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next 18 months. bondsb may run out of much sooner than that. these are seriously limited plans. julia: this is a narrative we have heard for quite a long time from some corners of the market. quantitative easing was not going to be effective. effectiveness had sort of run its course. is it because druggie himself seems to be admitting that? that is thek number-one thing. central bankers have ratcheted back the rhetoric, they are not therethere just saying is plenty of ammunition. they are looking and discussing and liberating. these are not words of encouragement to the markets that are used to the bluster and drama. this is a shift in tone, and frankly, they are the different plays in monetary policy. they have enough bonds where they can see, we are running out of the things that fit our parameters.
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we either need to change our parameters or change course and maybe ask for some help from fiscal policy makers. chart let me pull up a here on the bloomberg, looking at the vix, finally edging above 15. jeffrey gundlach says this is the start of something. oliver: for a lot of people, this chart means pain. pretty well chronicled, when you look at what is happening with positions in the market, it has been on the institutional side getting long, the market getting short. if you look at the longer-term implications of what mario draghi was talking about, and then we had rosengren talking more hawkish leaders morning. a lot of times when we try to figure out what is happening, there are a lot of things going on, so it is hard to pinpoint.
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but today's story seems straightforward. when you break down the bond moves, two standard deviations in the markets. then you look at where they happening down the u.s., reits, utilities, staples, you look at the vanguard dividend etf. i have a chart that i want to show you. looking at --lly this is the 10 year yield. up you you are looking at utilities, staples. they are going down. they have been flat and now moving down. in the bottom panel, this is at looking at the correlation between the 10 year yield and the s&p. prices are moving together. that is hurting bond stocks. same time, because of what's happening in the bond market, rosengren saying we could go ahead and raise rates. we are seeing a steeping of the yield curve. doesn't this mean that the economy may be is strong enough
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that the fed will raise rates? wouldn't that be a good thing? lisa: it is a complicated story. yes, bonds seems to be leaving the selloff, but thus deepening in the curve signify something different. isn't inflation expectations? perhaps. we are seeing in indication of inflation expectations increasing as well, so there seems to be increased expectations, but in japan there is a technical effect going on where many investors believe the japanese government will start to allow 30 year bond yields to rise by ratcheting back the purchases of those bonds in favor of shorter maturity debt. that very well could be influencing the west market. there are some more complicated dynamics going on behind the scenes but it does show the possibility of a fed rate hike is not necessarily the entire story. to your point, julie, if this were just but the rate hike, you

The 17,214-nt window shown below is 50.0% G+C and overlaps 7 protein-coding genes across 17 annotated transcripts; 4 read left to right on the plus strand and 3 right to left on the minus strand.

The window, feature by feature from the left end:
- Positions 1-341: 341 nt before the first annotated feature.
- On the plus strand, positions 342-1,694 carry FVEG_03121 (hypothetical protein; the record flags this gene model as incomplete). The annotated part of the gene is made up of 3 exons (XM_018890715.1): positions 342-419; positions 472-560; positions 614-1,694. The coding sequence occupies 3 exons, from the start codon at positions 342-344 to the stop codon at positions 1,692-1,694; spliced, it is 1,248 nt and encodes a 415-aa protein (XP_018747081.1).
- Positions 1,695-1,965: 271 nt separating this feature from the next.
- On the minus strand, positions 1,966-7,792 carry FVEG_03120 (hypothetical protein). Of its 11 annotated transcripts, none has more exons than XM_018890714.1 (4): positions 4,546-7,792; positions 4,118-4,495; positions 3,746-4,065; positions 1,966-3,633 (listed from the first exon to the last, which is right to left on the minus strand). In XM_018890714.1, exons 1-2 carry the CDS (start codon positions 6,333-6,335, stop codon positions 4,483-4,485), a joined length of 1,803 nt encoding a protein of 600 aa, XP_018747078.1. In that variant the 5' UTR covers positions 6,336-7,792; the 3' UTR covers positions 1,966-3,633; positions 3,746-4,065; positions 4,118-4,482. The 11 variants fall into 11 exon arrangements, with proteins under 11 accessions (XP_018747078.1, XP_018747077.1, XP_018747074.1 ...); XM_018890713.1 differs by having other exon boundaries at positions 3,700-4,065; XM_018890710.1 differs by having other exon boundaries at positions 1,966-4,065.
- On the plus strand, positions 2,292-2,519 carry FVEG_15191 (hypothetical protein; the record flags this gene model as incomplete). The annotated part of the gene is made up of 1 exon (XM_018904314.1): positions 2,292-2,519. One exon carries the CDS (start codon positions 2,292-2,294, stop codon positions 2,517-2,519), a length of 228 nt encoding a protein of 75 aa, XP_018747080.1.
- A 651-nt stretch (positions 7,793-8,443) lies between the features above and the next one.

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would expect to see a flattening of the curve. aren't think that people all of a sudden so optimistic about the economy. oliver: i think you are right. there is an interesting move happening when you look at expectations for the hike. from 20% to 40% yesterday. julia: i have that up. oliver: then it came right back down to 32% as the markets pulled off even more, with put you in this difficult position. is not a of a percent huge move, but when you have yields at 1.6, 1.7, it is. it will not make things crazy if you have one more hike before the end of the year, but it does a bubble,not quite but lofty valuations in parts of the market that have been waiting to deflate for a while. if they do it because of a surprising move or a jump in rates that is unexpected, that
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will not be good. thank you. a programming note, will tune in to bloomberg tv and radio for our special coverage of the commemoration ceremony of the 15th anniversary of the september 11 attacks. the september 11 attacks. this is bloomberg. ♪
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acquiringd will be
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chariot. mark fields spoke earlier today on bloomberg television. are announcing the intent to purchase chariot, a crowd sourced shuttle service based here in san francisco which will be the cornerstone of us scaling globally. we are announcing our partnership with motivate, which bikeput up to 7000 ford go s on the streets here to encourage bike sharing. finally, we are announcing the formation within our company a group solely focused on working with cities, we are calling at city solutions, to help them with their mobility solutions in their cities to solve some of the congestion issues. the service is active in other cities as well. are you going to buy the company out right, what does a deal do look like as far as price? terms,re not disclosing but it primarily focuses here on san francisco.